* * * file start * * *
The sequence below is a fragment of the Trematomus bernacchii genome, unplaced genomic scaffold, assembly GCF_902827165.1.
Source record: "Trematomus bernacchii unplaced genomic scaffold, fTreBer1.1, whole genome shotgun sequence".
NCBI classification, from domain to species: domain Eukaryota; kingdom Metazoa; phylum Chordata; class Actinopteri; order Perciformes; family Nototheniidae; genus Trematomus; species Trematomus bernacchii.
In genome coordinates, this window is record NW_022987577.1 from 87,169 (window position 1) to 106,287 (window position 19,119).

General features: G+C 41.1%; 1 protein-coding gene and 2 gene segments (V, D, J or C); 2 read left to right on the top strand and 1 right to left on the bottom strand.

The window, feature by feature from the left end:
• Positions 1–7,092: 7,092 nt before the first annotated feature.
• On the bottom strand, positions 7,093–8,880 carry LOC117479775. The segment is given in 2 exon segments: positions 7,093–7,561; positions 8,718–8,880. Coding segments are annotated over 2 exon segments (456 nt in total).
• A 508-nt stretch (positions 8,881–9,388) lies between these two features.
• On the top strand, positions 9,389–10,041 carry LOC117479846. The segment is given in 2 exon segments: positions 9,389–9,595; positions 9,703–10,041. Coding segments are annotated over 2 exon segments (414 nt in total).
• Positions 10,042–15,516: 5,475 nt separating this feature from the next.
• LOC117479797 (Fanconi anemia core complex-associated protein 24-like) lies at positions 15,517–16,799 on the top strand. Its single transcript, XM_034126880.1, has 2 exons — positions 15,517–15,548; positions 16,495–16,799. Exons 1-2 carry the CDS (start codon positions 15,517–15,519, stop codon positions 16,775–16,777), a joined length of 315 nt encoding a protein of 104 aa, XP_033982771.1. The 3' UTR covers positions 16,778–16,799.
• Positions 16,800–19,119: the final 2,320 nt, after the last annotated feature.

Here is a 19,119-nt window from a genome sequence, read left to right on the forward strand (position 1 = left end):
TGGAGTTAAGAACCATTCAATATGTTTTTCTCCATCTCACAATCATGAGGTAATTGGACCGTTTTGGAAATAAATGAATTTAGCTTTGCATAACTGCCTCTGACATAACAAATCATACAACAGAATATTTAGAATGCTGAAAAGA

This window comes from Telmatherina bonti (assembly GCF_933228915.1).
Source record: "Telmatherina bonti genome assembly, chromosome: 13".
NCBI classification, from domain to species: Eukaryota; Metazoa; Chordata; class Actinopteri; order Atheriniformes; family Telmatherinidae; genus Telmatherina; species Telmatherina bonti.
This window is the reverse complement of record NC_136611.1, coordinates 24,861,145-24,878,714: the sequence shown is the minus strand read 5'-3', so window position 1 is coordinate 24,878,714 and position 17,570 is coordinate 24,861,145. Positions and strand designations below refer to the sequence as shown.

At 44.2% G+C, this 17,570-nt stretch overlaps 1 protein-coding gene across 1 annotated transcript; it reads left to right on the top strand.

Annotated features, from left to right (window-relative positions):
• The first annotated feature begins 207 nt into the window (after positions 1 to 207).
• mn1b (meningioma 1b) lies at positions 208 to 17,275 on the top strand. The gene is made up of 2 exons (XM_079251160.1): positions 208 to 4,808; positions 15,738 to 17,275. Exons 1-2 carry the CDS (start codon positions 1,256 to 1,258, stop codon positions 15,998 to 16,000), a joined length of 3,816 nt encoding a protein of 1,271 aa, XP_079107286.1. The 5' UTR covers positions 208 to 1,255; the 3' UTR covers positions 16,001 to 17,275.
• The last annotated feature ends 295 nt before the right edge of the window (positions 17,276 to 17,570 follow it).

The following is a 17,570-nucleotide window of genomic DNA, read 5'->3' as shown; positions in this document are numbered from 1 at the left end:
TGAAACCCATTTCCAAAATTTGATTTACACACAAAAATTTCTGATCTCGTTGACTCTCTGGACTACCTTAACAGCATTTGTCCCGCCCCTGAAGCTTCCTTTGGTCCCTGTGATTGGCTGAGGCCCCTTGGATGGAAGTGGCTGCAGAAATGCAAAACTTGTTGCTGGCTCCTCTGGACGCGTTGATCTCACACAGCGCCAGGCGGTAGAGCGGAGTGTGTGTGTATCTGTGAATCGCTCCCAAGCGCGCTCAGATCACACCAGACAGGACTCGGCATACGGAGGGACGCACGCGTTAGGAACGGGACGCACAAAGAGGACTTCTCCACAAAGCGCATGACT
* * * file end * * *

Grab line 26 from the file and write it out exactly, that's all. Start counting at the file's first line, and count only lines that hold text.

TGAAACCCATTTCCAAAATTTGATTTACACACAAAAATTTCTGATCTCGTTGACTCTCTGGACTACCTTAACAGCATTTGTCCCGCCCCTGAAGCTTCCTTTGGTCCCTGTGATTGGCTGAGGCCCCTTGGATGGAAGTGGCTGCAGAAATGCAAAACTTGTTGCTGGCTCCTCTGGACGCGTTGATCTCACACAGCGCCAGGCGGTAGAGCGGAGTGTGTGTGTATCTGTGAATCGCTCCCAAGCGCGCTCAGATCACACCAGACAGGACTCGGCATACGGAGGGACGCACGCGTTAGGAACGGGACGCACAAAGAGGACTTCTCCACAAAGCGCATGACT